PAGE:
Friday, October 12, 2012

Which cars do chinese entrepreneurs buy?

Not all Chinese entrepreneurs can afford a Mercedes-Benz, but most of them still prefer foreign brands to domestic ones. Volkswagen and General Motors sold the greatest number of vehicles in China in 2011, the world’s largest car market, followed by Nissan, Hyundai and Kia. All domestic car makers combined captured only about 30% of their home market, the lowest proportion of any major economy.

The auto industry has been gradually opened to foreign investment over the past two decades, as Beijing allowed foreign car makers to form joint ventures with domestic partners. But the goal was always to help Chinese manufacturers acquire the technologies and expertise necessary to build their own strong brands, an outcome that eludes the industry.

As markets in the US and Europe stagnate, the focus of the auto industry has shifted to China. This has made Chinese government’s efforts to build a strong global brand and profit from its own growth boom all the more urgent. It aims to help Chinese companies capture about 50-60% of the market by 2015, but that goal appears unattainable, since Chinese cars' biggest problem continues to be brand strength, a problem which cannot be solved overnight.

State-owned car makers – such as Shanghai Automotive Industry (Group) Corporation (SAIC), First Auto Works (FAW) and Chang’an Automobile Group – have begun paying more attention to building their own brands. But it has been an uphill battle: with shorter histories, inferior technology and smaller marketing budgets, their products are mainly confined to the low-cost segment, where profits are thinner. Meanwhile, independent Chinese carmakers such as Geely, Chery, BYD and Great Wall have introduced their own low-price models, intensifying competition.

Most Chinese brands continue to trade on the China’s traditional forte: driving down manufacturing costs and making money on high volume and thin margins. In contrast, foreign car brands charge double or more and still sell far more units, all on the strength of their brand, technology and styling. The playing field has tipped farther towards foreign players in the past few years. In the first quarter of this year: overall sales of passenger cars declined 1.3% annually, while sales of Chinese passenger cars slumped 8.1%. Domestic media began reporting in May that the government is considering re-introducing supportive policies for vehicles with small engines. In the meantime, however, the drop in sales is still prompting car companies to cut prices aggressively. Foreign auto makers are offering discounts of 25-30%, while some domestic auto makers have reduced prices by up to 50%. Most Chinese companies are planning aggressive expansions in the next five to 10 years that will further increase competition. Chinese carmakers will have a very hard time: they will not be able to expand the market share on the low end much because of competition, and they have a very hard time moving up-market, where the quality and performance of the car plays a more important role.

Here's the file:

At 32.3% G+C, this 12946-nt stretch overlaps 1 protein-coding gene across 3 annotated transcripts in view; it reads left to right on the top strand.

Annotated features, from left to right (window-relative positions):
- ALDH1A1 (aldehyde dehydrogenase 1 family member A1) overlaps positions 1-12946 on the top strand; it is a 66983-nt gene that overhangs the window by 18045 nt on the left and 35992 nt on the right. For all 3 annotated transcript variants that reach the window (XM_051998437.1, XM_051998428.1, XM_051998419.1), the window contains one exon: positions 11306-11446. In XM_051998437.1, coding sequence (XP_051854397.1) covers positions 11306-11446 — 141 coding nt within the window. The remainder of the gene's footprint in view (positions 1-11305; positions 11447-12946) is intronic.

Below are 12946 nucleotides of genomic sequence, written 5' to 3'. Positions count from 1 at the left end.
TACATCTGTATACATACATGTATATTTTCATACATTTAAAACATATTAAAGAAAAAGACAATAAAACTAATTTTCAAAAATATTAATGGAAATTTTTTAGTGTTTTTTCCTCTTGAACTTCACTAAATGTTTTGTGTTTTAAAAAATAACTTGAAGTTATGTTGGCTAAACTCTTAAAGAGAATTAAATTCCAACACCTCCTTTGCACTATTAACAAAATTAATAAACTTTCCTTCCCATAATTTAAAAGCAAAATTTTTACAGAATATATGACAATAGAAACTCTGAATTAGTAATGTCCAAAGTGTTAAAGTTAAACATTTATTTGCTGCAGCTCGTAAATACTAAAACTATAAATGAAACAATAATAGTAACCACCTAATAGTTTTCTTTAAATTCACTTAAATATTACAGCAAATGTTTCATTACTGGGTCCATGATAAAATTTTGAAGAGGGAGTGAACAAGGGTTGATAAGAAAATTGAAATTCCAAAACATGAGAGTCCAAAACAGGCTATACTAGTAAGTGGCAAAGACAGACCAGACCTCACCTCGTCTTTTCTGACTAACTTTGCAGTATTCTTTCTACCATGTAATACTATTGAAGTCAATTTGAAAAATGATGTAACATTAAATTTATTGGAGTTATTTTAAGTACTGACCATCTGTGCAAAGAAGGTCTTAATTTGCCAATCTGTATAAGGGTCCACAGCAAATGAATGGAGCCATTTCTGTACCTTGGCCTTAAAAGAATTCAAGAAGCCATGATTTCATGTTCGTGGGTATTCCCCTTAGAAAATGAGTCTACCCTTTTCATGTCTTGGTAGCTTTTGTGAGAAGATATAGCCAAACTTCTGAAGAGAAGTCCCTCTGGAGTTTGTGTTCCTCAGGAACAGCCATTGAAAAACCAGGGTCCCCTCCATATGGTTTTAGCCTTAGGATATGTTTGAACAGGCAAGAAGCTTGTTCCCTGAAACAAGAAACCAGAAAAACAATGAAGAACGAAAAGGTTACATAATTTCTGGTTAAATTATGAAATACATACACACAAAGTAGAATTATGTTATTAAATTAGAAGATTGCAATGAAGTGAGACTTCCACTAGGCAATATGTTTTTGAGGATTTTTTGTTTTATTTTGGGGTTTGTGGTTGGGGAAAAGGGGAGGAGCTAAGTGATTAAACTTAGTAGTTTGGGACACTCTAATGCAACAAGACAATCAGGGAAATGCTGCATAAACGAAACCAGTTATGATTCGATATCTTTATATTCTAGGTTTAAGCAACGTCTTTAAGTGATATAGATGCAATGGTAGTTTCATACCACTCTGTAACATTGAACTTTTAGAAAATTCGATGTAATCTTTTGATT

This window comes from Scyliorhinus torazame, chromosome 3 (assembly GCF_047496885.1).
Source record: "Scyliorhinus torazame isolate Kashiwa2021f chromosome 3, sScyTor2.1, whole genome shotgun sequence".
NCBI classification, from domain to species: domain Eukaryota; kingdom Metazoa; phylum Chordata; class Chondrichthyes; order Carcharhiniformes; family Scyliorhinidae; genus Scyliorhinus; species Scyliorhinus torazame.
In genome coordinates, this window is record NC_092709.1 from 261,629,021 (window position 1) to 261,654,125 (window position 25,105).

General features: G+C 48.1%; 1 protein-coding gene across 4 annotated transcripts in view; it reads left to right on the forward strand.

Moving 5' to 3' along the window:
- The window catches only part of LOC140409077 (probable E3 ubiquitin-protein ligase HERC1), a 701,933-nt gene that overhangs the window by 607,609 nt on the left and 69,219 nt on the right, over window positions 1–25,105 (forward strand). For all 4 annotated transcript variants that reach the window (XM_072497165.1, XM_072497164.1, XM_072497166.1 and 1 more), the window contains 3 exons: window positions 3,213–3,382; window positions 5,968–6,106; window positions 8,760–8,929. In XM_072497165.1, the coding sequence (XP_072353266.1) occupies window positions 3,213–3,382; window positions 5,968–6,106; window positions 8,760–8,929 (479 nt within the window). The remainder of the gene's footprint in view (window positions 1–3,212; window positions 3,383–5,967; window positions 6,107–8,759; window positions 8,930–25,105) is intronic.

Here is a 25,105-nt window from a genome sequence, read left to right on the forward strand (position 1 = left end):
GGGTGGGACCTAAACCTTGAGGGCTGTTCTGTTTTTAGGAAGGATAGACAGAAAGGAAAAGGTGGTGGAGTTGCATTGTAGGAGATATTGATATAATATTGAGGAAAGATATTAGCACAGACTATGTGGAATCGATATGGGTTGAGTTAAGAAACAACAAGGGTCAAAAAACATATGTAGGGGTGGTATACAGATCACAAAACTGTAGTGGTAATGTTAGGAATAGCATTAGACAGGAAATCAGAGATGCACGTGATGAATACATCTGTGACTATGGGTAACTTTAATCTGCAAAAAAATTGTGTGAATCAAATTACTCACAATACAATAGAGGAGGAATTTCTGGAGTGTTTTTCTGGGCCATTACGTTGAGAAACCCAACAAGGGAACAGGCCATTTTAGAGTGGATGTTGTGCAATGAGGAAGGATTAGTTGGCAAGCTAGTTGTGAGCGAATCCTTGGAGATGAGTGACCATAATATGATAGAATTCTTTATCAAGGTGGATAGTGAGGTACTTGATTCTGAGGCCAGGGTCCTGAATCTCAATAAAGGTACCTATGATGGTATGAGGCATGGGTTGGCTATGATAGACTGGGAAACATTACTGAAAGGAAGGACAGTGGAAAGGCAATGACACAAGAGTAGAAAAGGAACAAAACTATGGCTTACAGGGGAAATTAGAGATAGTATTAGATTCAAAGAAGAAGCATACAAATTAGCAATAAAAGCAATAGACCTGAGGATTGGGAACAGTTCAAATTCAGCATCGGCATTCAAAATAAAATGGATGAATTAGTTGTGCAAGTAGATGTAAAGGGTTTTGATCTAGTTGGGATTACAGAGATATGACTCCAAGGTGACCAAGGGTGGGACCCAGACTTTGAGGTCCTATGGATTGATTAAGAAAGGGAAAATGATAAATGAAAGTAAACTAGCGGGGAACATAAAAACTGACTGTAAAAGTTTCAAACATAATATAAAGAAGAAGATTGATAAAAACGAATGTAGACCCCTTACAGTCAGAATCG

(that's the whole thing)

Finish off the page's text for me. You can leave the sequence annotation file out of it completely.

For Chinese carmakers, the key to winning over more domestic buyers is strengthening and elevating their brands. Chinese luxury car buyers often make purchase decisions based on a car’s ability to demonstrate their status. The result is that demand in the luxury car segment in China has been “upside down” compared with other markets. In the US and Germany, sales of luxury cars decrease as the car’s price goes up, as one might expect. Mercedes’ C-Class sedan, its most affordable model, sells best, followed by the E-Class, and then the flagship S-class. Until very recently, however, this order was reversed in China: the S-class was the bestseller, followed by the E-Class and then the C-class. This changed only four years ago, when Mercedes localized production of the C- and E-Class sedans. These two models are now significantly cheaper than the S-Class because they are not subject to a 25% import duty. However, China remains the No 1 S-Class market worldwide.